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Analysis of Nile Crocodile (Crocodylus nilotica) Hunting in Selected Communities around Fresh Water and Salt Water Transitional Areas of Rivers State, Nigeria

Authors:

HM Ijeomah ,

Department of Forestry and Wildlife Management, University of Port Harcourt, PMB5323, Port Harcourt, Rivers State, NG
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OD Efenakpo

Department of Forestry and Wildlife Management, University of Port Harcourt, PMB5323, Port Harcourt, Rivers State, NG
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Abstract

Nile crocodile (Crocodylus nilotica) is threatened and the rate of its hunting and the vulnerability ranking of the species on basis of size or age is unknown in Nigeria, particularly in coastal areas. Analysis of C. nilotica hunting was therefore conducted in Choba, Aluu, Abonema and Emohua, being communities located around the fresh water / saltwater transitional river, with the aim of determining the most vulnerable stage of the species in the study area. The study was conducted from January 2008 to December 2010. Structured questionnaires, field observations and in – depth interviews were used for the study. Through the chairman of fishermen / hunters association all fishermen and hunters operating in selected communities who had ever caught crocodile were identified and catches of C. nilotica were monitored on monthly basis throughout the period of study. A set of questionnaire were administered to all the fishermen/hunters in the study area. In all, a total of 70 fishermen/hunter respondents were interviewed to confirm data obtained between 2008 and 2010. Data obtained were analysed using descriptive statistics in form of frequency, percentages, means, pie chart, bar chart and graph. Results revealed that a total of 3206 crocodiles were caught by 70 fishermen in the study area between 2008 and 2010. The rate of hunting was higher in Abonema and Emohua within the studied period. Mean monthly catches in 2008, 2009 and 2010 were 33, 37 and 33 respectively for Abonema. Numbers of catches decreased progressively between 2008 and 2010 in Abonema and Choba. The juveniles were more vulnerable to be caught in the study area than sub adults and adults, and were mostly caught during dry season (83%) by chance (61%) through entanglements in fishing nets as they stray out to feed. About 54.6% of fishermen and hunters mostly caught juveniles, 32.6% mostly caught sub adults while only 12.8% mostly caught adults. Fishermen find the adults difficult to handle because they can tear fishing nets. The juveniles were mostly caught by fishermen as hunters normally set traps at strategic locations for adults. Catches were mainly for consumption. Unregulated exploitation of juveniles from the study area will drastically reduce population of the species as there is no legislation regulating hunting of crocodile at any stage. With time it will be difficult for an adult C. nilotica to be found in the study area and breeding will stop when existing adults die without replacement as the juveniles could not be allowed to survive to adult stage.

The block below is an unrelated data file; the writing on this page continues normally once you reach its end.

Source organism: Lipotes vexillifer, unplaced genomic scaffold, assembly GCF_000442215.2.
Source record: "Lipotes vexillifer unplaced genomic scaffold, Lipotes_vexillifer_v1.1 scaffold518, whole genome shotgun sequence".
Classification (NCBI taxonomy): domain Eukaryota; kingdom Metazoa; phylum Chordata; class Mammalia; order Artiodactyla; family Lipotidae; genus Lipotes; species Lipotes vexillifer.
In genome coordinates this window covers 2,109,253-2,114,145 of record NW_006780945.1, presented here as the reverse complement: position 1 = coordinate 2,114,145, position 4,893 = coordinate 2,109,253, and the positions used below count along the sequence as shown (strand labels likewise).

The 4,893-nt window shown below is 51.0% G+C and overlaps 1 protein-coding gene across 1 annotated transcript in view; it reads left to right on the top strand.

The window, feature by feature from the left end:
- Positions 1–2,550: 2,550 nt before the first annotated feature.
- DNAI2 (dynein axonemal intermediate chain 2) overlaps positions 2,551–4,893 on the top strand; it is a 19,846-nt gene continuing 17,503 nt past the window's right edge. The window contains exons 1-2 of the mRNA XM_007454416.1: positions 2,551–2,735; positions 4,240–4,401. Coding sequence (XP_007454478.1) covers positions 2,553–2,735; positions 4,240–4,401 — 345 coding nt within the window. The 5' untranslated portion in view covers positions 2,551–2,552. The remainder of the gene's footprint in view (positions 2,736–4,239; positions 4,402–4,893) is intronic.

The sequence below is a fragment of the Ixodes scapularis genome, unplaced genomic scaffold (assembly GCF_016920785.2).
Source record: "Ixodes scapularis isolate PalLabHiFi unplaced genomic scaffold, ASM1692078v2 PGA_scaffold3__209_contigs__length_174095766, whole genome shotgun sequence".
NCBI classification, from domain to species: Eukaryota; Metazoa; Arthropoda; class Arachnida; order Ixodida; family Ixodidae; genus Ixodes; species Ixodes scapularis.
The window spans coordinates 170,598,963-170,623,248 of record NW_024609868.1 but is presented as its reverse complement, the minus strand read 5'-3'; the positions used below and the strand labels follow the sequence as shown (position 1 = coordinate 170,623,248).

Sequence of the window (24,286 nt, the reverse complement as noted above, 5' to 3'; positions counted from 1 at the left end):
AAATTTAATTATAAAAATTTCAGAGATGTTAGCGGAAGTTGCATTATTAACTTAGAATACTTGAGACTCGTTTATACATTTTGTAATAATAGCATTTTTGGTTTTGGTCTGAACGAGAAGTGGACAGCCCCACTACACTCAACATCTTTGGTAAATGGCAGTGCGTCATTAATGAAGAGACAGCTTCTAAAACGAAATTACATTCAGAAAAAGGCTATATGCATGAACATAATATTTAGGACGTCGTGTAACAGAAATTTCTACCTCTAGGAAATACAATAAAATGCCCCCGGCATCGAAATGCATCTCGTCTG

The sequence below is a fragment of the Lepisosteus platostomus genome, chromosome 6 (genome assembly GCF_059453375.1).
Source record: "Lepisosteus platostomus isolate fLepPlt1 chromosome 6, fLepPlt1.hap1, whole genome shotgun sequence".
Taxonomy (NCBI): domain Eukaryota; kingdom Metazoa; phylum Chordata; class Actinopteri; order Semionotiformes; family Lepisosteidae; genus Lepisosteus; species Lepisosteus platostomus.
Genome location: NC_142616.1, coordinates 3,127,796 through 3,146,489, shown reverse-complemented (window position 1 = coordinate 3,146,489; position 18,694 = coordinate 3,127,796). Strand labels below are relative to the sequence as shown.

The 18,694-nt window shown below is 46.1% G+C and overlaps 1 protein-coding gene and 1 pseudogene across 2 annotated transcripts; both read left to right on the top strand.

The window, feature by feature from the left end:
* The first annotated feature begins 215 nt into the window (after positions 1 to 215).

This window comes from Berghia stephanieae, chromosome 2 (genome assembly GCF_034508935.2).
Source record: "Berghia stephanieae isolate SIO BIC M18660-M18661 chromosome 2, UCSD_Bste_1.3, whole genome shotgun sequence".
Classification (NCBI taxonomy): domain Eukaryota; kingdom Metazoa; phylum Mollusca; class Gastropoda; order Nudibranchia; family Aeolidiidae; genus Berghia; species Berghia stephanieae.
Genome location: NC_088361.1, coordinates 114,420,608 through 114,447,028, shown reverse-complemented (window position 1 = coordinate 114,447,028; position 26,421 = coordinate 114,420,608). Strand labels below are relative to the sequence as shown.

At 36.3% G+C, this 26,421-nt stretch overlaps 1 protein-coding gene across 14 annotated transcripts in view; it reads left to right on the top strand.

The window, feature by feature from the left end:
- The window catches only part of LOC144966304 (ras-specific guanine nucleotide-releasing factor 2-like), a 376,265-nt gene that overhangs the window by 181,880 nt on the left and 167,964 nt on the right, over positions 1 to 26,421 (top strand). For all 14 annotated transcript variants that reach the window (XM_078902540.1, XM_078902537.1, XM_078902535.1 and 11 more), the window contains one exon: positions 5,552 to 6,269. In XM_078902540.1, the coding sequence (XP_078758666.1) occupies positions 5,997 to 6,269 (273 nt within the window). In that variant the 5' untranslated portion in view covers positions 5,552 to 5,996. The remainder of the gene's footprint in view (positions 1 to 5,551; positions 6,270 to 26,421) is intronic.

DOI: http://dx.doi.org/10.4038/tare.v14i4.4847

Tropical Agricultural Research & Extension 14(4): 2011 80-84

How to Cite: Ijeomah, H. & Efenakpo, O., (2012). Analysis of Nile Crocodile (Crocodylus nilotica) Hunting in Selected Communities around Fresh Water and Salt Water Transitional Areas of Rivers State, Nigeria. Tropical Agricultural Research and Extension. 14(4), pp.80–84. DOI: http://doi.org/10.4038/tare.v14i4.4847
Published on 26 Oct 2012.
Peer Reviewed

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